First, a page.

There's a class of ideas that founders tend to gravitate towards. These ideas pass the basic criteria for idea generation – they are usually interesting (and seemingly doable) to a wide variety of potential founders, users claim that they want this feature or app (via user interviews or other feedback), and there's something emotional about it.
Dalton Caldwell and Michael Seibel at Y Combinator call these ideas "Tarpit Ideas" (a much better term, much better than my "Flying-Car Syndrome"). There's probably no other institution that has seen more nascent startup pitches than Y Combinator, so they are in a unique position to think about this. Some notes on some of the ideas they touch upon in their conversation, "Avoid These Tempting Startup Ideas."
- Consumer ideas – attractive because they usually have much bigger outcomes and are more visible (we all use Google, Instagram, Apple, etc.). Very reliant on timing (point in the S-curve for broadband, mobile phones, etc.). The bar is also very high: the best products need to be immensely stuck and obvious without any marketing or branding.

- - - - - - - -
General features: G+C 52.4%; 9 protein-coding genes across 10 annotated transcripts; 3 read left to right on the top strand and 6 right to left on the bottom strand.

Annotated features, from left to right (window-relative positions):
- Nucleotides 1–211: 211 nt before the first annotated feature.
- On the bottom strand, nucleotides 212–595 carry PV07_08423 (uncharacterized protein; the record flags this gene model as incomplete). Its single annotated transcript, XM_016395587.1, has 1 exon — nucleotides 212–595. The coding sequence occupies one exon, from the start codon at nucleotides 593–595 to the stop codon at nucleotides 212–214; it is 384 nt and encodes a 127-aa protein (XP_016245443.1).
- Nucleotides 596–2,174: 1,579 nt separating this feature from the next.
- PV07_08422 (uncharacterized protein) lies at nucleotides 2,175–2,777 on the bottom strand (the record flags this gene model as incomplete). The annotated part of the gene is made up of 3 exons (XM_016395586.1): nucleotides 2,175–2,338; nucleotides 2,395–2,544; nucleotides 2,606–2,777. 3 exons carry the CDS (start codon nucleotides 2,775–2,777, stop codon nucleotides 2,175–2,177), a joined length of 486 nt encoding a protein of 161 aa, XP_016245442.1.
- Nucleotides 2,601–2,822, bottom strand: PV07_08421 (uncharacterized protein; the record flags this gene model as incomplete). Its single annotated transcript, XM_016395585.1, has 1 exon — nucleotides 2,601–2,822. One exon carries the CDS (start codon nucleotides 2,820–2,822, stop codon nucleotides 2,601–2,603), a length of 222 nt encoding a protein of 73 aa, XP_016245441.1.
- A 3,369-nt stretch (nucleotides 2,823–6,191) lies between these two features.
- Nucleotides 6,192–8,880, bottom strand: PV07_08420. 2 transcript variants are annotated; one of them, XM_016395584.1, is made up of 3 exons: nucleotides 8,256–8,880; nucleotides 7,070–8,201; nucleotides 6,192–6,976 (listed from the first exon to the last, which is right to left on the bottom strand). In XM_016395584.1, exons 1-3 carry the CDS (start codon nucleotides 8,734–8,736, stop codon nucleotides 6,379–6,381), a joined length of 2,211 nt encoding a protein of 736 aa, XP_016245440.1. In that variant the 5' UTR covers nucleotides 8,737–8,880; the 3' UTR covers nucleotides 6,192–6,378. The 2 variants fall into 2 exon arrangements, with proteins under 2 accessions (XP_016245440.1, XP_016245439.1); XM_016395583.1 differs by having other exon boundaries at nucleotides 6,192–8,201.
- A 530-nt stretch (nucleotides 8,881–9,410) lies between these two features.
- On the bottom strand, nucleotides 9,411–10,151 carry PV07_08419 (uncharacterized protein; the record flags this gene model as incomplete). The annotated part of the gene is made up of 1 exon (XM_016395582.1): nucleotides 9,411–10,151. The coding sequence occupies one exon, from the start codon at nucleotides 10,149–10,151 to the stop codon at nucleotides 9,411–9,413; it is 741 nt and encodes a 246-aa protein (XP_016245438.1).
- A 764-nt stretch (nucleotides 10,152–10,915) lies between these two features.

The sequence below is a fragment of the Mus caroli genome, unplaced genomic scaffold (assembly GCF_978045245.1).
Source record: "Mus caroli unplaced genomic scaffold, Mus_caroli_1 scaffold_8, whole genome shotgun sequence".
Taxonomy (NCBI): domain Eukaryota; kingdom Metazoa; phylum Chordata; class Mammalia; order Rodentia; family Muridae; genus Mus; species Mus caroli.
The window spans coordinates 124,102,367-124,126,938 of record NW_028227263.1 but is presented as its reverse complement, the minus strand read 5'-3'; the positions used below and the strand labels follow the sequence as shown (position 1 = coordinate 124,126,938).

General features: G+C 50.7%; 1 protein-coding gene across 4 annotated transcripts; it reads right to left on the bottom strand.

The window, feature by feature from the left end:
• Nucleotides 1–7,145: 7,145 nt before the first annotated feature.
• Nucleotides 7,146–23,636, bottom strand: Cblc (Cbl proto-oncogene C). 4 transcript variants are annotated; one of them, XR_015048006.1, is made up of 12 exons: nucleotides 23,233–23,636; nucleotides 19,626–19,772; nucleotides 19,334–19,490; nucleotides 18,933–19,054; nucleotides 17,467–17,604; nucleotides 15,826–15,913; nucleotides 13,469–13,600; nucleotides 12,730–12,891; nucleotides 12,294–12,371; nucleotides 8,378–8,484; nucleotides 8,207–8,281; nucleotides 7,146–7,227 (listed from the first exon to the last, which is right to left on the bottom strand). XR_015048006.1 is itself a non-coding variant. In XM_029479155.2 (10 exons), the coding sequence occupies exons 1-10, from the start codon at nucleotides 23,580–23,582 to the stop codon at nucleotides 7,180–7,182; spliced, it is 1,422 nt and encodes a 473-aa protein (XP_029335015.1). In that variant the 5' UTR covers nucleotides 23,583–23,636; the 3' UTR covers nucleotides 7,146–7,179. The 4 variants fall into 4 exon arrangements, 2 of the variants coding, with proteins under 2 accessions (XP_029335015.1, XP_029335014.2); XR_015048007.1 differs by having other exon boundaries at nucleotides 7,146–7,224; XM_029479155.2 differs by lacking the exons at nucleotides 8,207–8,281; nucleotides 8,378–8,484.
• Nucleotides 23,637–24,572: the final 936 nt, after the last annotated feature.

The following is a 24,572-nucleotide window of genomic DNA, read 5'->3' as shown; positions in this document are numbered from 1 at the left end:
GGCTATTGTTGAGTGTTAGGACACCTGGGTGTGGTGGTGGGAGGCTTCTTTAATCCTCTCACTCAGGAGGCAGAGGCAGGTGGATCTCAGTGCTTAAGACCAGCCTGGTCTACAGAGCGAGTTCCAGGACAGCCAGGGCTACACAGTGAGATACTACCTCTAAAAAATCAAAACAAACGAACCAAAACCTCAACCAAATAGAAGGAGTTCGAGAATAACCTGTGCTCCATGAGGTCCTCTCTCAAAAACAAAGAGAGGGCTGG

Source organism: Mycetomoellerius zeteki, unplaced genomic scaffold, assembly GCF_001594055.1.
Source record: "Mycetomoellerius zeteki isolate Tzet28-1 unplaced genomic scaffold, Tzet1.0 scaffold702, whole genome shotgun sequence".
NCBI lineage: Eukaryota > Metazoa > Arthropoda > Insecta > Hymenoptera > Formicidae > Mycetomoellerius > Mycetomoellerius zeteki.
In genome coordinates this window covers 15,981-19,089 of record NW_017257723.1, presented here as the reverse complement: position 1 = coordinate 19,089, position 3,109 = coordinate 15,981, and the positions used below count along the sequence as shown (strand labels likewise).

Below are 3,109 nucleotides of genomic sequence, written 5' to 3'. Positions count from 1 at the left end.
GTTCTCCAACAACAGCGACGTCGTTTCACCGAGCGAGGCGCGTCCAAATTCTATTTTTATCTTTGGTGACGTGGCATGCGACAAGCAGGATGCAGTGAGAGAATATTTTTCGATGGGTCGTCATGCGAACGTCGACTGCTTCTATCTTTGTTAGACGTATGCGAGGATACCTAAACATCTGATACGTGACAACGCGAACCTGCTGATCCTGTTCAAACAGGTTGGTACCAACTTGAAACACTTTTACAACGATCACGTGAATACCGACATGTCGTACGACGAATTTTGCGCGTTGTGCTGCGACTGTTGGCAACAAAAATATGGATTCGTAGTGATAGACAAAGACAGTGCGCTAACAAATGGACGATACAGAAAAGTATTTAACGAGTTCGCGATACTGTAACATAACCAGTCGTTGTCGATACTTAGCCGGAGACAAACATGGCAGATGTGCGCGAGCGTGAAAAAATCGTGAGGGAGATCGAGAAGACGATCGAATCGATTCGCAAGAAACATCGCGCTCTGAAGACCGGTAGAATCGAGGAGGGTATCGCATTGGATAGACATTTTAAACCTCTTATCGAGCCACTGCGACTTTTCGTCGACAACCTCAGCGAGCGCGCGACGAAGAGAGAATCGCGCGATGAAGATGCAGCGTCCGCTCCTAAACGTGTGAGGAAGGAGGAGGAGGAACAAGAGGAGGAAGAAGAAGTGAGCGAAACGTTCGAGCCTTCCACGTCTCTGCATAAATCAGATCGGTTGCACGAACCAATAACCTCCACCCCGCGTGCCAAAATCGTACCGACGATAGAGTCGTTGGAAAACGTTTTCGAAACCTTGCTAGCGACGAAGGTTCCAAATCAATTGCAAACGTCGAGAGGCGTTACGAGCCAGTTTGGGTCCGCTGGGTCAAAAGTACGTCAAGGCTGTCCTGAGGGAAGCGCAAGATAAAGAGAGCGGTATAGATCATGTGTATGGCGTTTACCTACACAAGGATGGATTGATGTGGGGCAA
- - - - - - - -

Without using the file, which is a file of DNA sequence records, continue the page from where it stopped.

- "App to discover new things" – Discovery problems are usually not real for a variety of reasons: the underlying supply doesn't actually exist (people have trouble picking a restaurant to order food from, but that's because the options are quite finite), or the demand doesn't actually exist (i.e., most people like popular music or popular restaurants).
- "Ways to bet on things"
- "Rebuilding everything in Web3"
Those were the ideas that they listed in the conversation, but I'm sure there are many more. Some of my own ideas:
- "Craigslist killer"
- "Deploy your software with one button"
- "Write any app without code"
- "A new Email protocol"
- Virtual assistants / universal chatbot (2017)
- "Connect any service to any other service"
- Super app (US)
It's not that these ideas are inherently wrong or bad, but they require an extra layer of thinking for the questions: why now? why this team?